A stationary mounting cylindrical member or grapple 30 is shown in FIGS. 2, 3 and 8. The stationary cylinder 30 includes an upper shoulder section 30a for seating into an annular groove at the top 16c of the body 16, where the member 30 is welded to the body. The stationary cylinder 30 has an internal bore 30b which extends the length of the member. The lower portion of the stationary cylinder 30 is divided into a plurality of finger members 30c, 30d, 30e and others (not shown), by longitudinally extending, machined slots such as 30f and 30g. The slot 30f terminates in a wider, elongated opening 30h. The bottom portion of the stationary cylinder 30 includes a plurality of serrations or ratchet grooves 40 thus providing an annular serrated area.
An actuating cylinder or latch connector generally designated as 41 is shown in FIGS. 2-7. The actuating cylinder 41 includes an upper connector portion 41a which is a generally flat portion having an opening 41b therein to receive the pin 11 which connects the actuating member 41 to the whipstock 10. The flat connector section 41a joins a circular head portion 41c which is reduced by radial shoulder 41d into an elongated cylindrical actuator section 41e. The elongated cylindrical actuator section 41e includes an opening or bore 41f which rides over the cylindrical portion 25a of the piston 25. The actuator portion 41e of the actuating cylinder 41 includes an elongated keyway or slot 41g. A key 42 is mounted in a side opening in the body 16 and is inserted through the opening 30h in the stationary cylinder 30 into the keyway 41g thereby maintaining the actuating cylinder 41 against rotational movement with respect to the body 16. The lower portion 41h of the actuator portion 41e includes a plurality of external serrations, teeth or grooves complimentary to the serrations 40 in the interior bore of the stationary cylinder 30. In this manner, as the actuator cylinder 41 is moved downwardly by a running tool and running string connected to the whipstock, the serrations 41h and 40 engage each other and lock the actuating cylinder in place as it moves downwardly.
Beveled dish spring members (Belleville springs) 50 are positioned in the annular area formed between the circular surface of the piston section 25a and the wall of the body bore 16a such that the springs provide for a more uniform application of downwardly directed force by the annular end 41i of the actuating cylinder as it engages the shoulder of the piston head 25b.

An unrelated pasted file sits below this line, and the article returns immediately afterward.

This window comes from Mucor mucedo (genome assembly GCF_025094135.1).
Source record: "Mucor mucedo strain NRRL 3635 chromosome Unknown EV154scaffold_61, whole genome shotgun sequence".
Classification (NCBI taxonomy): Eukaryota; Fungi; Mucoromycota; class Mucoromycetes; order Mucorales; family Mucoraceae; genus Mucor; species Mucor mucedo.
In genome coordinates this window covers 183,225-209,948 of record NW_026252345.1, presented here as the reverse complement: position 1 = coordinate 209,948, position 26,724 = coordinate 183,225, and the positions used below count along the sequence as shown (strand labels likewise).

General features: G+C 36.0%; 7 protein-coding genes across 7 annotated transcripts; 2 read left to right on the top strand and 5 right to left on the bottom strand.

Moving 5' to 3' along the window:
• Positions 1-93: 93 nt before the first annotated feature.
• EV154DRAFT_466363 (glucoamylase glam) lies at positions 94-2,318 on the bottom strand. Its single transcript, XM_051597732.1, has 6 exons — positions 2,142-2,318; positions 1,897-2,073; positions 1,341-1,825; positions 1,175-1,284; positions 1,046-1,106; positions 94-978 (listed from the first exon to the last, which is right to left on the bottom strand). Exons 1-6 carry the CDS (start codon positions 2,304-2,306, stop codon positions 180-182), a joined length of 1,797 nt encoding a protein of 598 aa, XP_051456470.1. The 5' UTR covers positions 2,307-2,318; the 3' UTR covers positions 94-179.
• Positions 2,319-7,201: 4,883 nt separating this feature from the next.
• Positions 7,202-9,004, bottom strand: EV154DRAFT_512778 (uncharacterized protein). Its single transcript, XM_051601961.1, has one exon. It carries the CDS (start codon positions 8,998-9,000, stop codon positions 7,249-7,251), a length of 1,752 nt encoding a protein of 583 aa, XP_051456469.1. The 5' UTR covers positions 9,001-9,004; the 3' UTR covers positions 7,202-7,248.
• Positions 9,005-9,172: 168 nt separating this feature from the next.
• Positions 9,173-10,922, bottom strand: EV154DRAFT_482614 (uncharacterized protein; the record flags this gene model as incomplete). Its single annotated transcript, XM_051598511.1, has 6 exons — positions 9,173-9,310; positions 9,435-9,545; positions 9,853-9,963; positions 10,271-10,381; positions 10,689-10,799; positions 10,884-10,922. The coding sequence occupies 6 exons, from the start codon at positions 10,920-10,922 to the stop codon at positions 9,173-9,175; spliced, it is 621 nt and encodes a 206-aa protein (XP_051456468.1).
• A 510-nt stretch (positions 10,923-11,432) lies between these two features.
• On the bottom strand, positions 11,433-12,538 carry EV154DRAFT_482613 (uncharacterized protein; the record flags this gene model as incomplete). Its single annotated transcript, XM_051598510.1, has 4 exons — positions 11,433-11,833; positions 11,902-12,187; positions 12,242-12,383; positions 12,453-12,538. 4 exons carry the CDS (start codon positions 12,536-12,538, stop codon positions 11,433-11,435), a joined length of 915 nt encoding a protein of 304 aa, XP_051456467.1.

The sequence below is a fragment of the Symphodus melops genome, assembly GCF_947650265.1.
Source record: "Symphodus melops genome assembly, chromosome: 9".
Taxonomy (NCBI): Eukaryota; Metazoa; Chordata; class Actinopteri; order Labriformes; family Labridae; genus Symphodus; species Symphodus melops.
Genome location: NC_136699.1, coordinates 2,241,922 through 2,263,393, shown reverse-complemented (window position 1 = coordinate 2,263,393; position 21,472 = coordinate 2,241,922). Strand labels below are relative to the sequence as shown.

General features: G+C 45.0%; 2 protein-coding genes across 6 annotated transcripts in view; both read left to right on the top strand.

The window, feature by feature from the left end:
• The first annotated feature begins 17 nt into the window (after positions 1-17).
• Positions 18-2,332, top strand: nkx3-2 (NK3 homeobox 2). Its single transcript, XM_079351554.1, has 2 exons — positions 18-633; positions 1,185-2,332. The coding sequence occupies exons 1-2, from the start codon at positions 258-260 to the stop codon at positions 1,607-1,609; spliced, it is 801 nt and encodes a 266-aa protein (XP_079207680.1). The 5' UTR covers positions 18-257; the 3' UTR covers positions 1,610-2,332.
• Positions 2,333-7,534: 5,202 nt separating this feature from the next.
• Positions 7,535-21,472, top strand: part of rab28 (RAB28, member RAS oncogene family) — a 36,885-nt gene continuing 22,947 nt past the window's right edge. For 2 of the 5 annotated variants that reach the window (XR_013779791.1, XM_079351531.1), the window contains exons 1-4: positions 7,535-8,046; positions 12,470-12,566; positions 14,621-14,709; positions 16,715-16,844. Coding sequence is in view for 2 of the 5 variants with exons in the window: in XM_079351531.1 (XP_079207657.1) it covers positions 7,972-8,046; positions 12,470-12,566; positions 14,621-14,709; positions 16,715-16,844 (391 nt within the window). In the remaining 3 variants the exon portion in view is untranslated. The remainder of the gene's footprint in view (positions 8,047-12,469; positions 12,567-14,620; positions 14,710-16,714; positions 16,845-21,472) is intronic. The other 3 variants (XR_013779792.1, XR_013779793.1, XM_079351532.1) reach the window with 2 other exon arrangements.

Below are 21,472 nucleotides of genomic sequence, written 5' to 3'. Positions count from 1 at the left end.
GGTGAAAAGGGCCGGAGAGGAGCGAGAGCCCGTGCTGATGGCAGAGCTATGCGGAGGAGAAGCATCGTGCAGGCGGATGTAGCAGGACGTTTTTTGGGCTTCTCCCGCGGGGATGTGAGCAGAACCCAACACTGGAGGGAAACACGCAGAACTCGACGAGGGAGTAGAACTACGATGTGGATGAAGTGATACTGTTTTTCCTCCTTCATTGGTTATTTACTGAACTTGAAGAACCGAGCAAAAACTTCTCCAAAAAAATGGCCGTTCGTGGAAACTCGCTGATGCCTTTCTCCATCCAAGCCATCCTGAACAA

In operation, a running tool attached to the end of a running or drill string is attached to the upper end of the whipstock 10 and moves the whipstock assembly including anchoring tool 12 down the cased borehole until the bottom end 16b of the tool body 16 hits an obstruction, which may be the bottom of the well, a cement plug, a packer or other obstruction. Such obstruction may be particularly placed by the drilling rig operator at the location at which a deviated hole is to begin. When the terminal body hits the obstruction and is held against further downward movement, continued downward movement of the running tool and the whipstock pushes the actuating cylinder 41 downwardly, which causes the lower, annular end 41i of the actuating cylinder to engage the springs 50 and press the springs against the upper shoulder of the piston head 25b. As the piston is thereby moved downwardly, the lower, circular face of the piston engages the tangs 20f, 21f and 22f of the wedge members 20, 21 and 22 and moves the wedge members downwardly. As the wedge members 20-22 move downwardly, the wedge members ride along the outwardly tapering surfaces of the wedge member recesses 17-19 until the wedge members are anchored against the casing 15. Pressure is maintained against the wedge members 20-22 by the compressed beveled dish spring members 50. At that point, due to the interlocking of the serrated portions 41h on the actuating cylinder 41 and 40 on the stationary cylinder 30, the wedge members 20-22 are locked in a radially outward and engaged position against the casing 15. Since the setting tool 12 is non-retrievable, the setting tool remains permanently in that position and holds the connected whipstock in position to initiate a deviated hole in a known manner.
Having described the invention above, various modifications of the techniques, procedures, material and equipment will be apparent to those in the art. It is intended that all such variations within the scope and spirit of the appended claims be embraced thereby.